Mr. Hulot’s Holiday

hulot poster

Jacques Tati is one of the more famous comedians in film history, possibly even the most revered of the sound era. Tati is most famous for his recurring character Monsieur Hulot who features in three films on the 1001 list. I thought I would take a look at the first of them.

The character of Hulot debuted in Mr. Hulot’s Holiday (1953), a film famously and shamefully remade by Rowan Atkinson as Mr Bean’s Holiday (2007). This is unsurprising given that the character of Hulot is clearly a massive influence on that of Mr Bean. In fact, most of the best jokes in Mr Bean seem to be lifted pretty much straight from Tati’s work. Mr Hulot’s Holiday sees the good natured, but somewhat bumbling Monsieur Hulot funnily enough take off on holiday. A vast majority of the film concerns the travails of the character on his beachside holiday. The film is a gleeful insight into that microcosm that is created when strangers congregate at the same place for a holiday, with firm transient relationships springing up.

The only character that the audience gets a real sense for is that of Hulot, and the whole film really does centre on him. Earlier I said that the character of Hulot is a bumbling one. But it is not really that. It is more that Hulot struggles to keep up with societal sensibilities. He is not aware of the chaos he is causing because he is off in his own world. It is the delightful havoc that one slightly different soul can make in the world. Hulot is not really fussed about keeping up with society, rather he seems content to exist slightly outside of it.  Describing humour as slapstick often gives the impression of lazy, stupid, rambunctious attempts at jokes – pies in the face and slipping on banana peels. Mr Hulot’s Holiday sees a lot of slapstick, but it is far more gentle and nuanced than that described. It is derived from Hulot’s befuddlement and inability to use the objects around him. There are also straight visual jokes that in less assured hands would fall flat, but when delivered through the genius of Tati all of a sudden seem inspired. Hulot’s numerous attempts at driving cars spring to mind. One of the great strengths of Mr Hulot’s Holiday is that rather than being a straight slapstick film, it trades in a variety of other comedic forms such as comedy of errors as well. This means that it can appeal to more people, and also that it does not wear out its welcome by continually bombarding the viewer with one kind of joke. It is not only his skill as a writer and filmmaker that ensure this, but also Tati’s physical presence. His long, large former Rugby Union player body creates so much of the humour.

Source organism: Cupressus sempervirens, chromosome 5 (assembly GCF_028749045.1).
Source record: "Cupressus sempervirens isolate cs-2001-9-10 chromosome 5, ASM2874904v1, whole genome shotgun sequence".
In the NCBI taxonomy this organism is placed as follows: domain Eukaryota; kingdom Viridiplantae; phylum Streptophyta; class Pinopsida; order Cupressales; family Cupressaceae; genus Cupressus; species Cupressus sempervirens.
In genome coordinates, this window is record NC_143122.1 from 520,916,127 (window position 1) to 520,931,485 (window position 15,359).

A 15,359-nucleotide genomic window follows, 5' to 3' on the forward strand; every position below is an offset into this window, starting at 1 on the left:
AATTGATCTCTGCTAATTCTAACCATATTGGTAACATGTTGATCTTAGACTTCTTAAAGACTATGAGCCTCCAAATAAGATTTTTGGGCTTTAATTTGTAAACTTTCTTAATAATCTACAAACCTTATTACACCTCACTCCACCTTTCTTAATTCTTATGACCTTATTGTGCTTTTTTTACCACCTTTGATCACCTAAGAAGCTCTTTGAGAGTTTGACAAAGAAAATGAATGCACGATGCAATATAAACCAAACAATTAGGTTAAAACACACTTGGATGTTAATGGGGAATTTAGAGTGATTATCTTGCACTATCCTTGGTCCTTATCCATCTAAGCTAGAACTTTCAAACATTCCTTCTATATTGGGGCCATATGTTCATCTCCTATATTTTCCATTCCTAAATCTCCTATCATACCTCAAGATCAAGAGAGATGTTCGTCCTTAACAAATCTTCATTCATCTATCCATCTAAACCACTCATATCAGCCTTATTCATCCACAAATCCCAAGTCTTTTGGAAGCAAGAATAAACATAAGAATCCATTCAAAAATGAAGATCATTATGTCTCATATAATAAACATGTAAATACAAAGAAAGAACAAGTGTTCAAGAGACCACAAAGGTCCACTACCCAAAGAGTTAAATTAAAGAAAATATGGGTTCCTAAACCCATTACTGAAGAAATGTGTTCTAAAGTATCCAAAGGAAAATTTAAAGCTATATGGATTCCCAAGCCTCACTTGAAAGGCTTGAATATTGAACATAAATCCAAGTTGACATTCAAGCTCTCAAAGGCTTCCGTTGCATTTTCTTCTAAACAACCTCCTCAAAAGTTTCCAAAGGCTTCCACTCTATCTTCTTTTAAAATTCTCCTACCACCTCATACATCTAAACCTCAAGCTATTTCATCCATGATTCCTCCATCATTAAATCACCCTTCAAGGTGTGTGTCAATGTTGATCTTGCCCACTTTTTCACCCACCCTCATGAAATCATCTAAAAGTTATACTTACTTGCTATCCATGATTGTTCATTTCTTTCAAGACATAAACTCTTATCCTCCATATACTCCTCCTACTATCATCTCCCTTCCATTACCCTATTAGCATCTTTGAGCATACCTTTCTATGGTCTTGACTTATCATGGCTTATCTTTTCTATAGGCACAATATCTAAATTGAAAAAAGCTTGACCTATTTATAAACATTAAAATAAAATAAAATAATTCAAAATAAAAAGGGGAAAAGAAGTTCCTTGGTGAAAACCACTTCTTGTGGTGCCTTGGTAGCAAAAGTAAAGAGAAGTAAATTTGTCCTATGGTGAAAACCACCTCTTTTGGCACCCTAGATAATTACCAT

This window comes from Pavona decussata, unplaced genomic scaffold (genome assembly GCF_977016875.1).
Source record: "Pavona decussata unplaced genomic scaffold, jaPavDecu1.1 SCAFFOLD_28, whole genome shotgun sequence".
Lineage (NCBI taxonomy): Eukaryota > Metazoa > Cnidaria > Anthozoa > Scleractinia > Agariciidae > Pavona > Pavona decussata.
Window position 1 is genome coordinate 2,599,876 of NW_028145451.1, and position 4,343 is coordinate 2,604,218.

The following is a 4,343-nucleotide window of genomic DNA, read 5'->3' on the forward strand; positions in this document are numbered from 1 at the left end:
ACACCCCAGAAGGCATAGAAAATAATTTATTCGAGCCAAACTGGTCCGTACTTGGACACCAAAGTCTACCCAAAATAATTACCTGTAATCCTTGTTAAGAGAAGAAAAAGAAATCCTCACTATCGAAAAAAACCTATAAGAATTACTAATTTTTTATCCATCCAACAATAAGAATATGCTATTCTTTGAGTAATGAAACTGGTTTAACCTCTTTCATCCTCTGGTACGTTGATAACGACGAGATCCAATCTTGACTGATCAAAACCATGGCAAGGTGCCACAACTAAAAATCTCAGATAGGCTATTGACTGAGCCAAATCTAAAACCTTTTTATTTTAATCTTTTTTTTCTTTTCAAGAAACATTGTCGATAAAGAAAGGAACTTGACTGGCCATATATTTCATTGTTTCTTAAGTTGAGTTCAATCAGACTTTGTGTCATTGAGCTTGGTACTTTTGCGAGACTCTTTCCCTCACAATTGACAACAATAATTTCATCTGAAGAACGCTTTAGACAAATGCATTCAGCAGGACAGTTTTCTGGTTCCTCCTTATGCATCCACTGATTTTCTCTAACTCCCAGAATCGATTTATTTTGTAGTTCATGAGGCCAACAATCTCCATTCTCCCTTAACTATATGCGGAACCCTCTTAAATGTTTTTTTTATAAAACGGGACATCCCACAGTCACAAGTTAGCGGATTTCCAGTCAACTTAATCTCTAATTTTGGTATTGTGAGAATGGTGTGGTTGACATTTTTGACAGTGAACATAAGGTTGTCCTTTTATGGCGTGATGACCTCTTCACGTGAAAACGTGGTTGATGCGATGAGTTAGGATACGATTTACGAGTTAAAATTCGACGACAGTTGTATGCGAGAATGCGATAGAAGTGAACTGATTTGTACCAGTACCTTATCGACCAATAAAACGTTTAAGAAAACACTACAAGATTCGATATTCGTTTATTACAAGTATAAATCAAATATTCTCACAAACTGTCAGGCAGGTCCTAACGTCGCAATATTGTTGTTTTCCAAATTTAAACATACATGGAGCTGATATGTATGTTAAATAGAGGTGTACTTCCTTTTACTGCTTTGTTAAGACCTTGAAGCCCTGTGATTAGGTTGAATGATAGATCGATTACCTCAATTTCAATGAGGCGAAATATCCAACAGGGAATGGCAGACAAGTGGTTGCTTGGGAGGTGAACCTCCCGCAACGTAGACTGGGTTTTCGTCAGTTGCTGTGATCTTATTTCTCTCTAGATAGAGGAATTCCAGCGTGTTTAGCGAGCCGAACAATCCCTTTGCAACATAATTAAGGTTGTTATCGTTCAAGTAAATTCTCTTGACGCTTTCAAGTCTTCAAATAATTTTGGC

© 1953 Cady Films / Discina Film

© 1953 Cady Films / Discina Film

In the current cinema climate it almost seems strange or unnecessary to talk about technical aspects of filmmaking when reviewing a comedy. But as with many older comedies, Mr Hulot’s Holiday really does hold up to this kind of analysis. The film is wonderfully shot, simply done yet beautiful to look at. The cinematography is sharp and there are just enough longing shots of the seaside to set up the idyllic location. Strangely for a film almost free of dialogue, the use of sound is innovative. The film opens by introducing the catchy tune that resonates throughout the entire film, reinforcing the atmosphere Tati is going for throughout. The volume of the sound effects is quite high, giving them added emphasis, especially when Hulot interacts with the props he is surrounded by. As such, waves crashing and doors swinging shut become a focus. The film is gently satirical in tone at times as well. People are really quite rude to this man who is slightly different to them and Tati gently mocks this coldness and uncaring attitude that is found in society.

This is a gentle, simple introduction to the Hulot films, which would evolve and enlarge as the series goes on. It is not entirely groundbreaking, a lot of it riffs on what Keaton and other silent stars did many years before, but it is done well and it is done in a wryly humourous manner. A word of warning though, make sure you get a hold of the subtitled version, not the horrid dubbed version that occasionally rears its ugly head.

Verdict: Stubby of Reschs

Progress: 95/1001

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6 responses

    1. What is your favourite film of his?

      1. No mine is Mon Oncle too. But I still have a few to tick off.

  1. Jacques Tati is such a favorite of mine (so much so that I own an original poster of Trafic, which I treasure). Each of his films has something different and special to offer. Mr. Hulot’s Holiday is a sentimental favorite because my grandmother loved it, while Trafic and Jour de Fete have their own charms. I adore the scene in Mr. Hulot’s Holiday when Hulot, dressed as a pirate, dances with his fellow vacationer at the masquerade ball. The music, as in all Tati films, is delightful.

    Mon Oncle and Play Time are my two favorites, though I might have to say Mon Oncle is #1. Can’t be totally sure, though, since I have been in love with Play Time ever since I saw it on the big screen and was absolutely agog at the amount of detail in pretty much every frame.

    Looking forward to any upcoming Hulot posts!

    1. Thanks for commenting. That poster is a great bit of film merch. Will be some more Hulot posts trickling in. I have seen Mon Oncle a couple of times and absolutely love it, so will write about that soon.

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